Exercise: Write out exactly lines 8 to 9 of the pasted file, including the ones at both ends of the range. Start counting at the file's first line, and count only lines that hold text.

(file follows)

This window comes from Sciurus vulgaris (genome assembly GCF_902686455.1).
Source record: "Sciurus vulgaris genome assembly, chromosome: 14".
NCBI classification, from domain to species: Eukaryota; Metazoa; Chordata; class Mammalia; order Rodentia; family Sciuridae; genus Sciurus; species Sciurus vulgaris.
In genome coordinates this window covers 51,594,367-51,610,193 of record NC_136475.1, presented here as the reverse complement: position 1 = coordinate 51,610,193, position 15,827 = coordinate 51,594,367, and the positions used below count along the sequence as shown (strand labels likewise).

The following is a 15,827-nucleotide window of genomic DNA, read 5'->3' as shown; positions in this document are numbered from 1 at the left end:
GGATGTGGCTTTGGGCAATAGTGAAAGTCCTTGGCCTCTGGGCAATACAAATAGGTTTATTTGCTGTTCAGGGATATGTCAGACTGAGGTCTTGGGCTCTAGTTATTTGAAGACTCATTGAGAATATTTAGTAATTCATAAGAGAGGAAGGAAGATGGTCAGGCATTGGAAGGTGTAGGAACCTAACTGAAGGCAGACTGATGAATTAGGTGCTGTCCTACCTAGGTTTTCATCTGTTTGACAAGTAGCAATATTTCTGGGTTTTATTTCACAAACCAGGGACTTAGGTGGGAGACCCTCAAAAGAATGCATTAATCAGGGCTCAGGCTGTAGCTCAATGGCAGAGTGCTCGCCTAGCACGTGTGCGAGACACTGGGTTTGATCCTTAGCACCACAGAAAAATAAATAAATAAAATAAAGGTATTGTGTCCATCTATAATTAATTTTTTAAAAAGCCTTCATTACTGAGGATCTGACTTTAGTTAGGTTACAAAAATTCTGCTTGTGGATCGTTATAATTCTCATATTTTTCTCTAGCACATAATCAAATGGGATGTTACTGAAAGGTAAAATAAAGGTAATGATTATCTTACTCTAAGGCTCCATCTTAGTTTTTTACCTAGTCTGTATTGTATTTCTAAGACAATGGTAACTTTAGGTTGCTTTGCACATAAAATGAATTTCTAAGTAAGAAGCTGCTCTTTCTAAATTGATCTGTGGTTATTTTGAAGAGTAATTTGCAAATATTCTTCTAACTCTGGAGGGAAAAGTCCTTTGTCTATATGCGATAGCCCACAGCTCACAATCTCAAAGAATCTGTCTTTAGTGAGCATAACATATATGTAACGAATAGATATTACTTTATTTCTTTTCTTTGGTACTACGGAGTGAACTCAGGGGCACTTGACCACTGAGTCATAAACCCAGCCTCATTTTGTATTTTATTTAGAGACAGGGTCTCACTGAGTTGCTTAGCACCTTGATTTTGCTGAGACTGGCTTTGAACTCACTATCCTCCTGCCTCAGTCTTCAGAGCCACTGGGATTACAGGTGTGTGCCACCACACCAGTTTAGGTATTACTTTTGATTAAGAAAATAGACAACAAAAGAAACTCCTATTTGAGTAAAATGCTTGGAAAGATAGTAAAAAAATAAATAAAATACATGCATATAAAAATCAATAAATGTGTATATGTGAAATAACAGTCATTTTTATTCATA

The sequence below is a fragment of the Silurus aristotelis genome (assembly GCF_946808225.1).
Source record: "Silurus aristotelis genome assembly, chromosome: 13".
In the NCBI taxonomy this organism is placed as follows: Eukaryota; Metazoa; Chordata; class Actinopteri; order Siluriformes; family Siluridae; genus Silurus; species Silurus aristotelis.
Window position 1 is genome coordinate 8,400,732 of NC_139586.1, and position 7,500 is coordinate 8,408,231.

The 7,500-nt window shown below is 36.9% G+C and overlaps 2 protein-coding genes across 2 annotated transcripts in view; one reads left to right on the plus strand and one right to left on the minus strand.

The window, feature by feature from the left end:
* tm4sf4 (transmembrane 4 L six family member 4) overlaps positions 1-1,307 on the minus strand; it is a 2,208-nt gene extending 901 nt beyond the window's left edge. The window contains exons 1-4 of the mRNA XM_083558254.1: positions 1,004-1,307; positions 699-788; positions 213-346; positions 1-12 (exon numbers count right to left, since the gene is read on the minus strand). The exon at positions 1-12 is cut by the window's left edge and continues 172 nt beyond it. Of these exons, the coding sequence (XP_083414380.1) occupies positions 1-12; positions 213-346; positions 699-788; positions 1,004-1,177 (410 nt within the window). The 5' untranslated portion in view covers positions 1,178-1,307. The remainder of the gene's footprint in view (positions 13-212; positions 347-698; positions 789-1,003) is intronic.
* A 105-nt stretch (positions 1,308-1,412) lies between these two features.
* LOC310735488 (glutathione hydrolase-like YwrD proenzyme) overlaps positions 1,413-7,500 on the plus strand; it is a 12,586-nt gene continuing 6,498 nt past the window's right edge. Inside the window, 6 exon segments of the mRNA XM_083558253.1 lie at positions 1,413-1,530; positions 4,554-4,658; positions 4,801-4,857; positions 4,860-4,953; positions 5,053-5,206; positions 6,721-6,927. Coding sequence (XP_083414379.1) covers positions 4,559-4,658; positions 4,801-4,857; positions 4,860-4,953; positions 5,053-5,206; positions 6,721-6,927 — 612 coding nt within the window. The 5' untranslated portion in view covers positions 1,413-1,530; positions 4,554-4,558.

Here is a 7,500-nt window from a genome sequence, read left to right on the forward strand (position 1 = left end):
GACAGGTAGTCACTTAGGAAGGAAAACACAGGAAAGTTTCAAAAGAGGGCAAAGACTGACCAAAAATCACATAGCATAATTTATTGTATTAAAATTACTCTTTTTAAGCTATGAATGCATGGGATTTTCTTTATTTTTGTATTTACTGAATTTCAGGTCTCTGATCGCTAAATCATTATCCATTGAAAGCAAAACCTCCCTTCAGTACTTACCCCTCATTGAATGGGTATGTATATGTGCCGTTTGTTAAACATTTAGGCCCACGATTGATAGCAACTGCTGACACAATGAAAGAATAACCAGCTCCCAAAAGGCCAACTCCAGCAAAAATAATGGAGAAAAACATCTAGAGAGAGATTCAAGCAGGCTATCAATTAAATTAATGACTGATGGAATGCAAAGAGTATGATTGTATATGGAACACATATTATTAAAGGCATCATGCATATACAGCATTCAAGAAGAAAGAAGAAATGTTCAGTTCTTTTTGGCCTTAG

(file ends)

Source record: "Silurus aristotelis genome assembly, chromosome: 13".
In the NCBI taxonomy this organism is placed as follows: Eukaryota; Metazoa; Chordata; class Actinopteri; order Siluriformes; family Siluridae; genus Silurus; species Silurus aristotelis.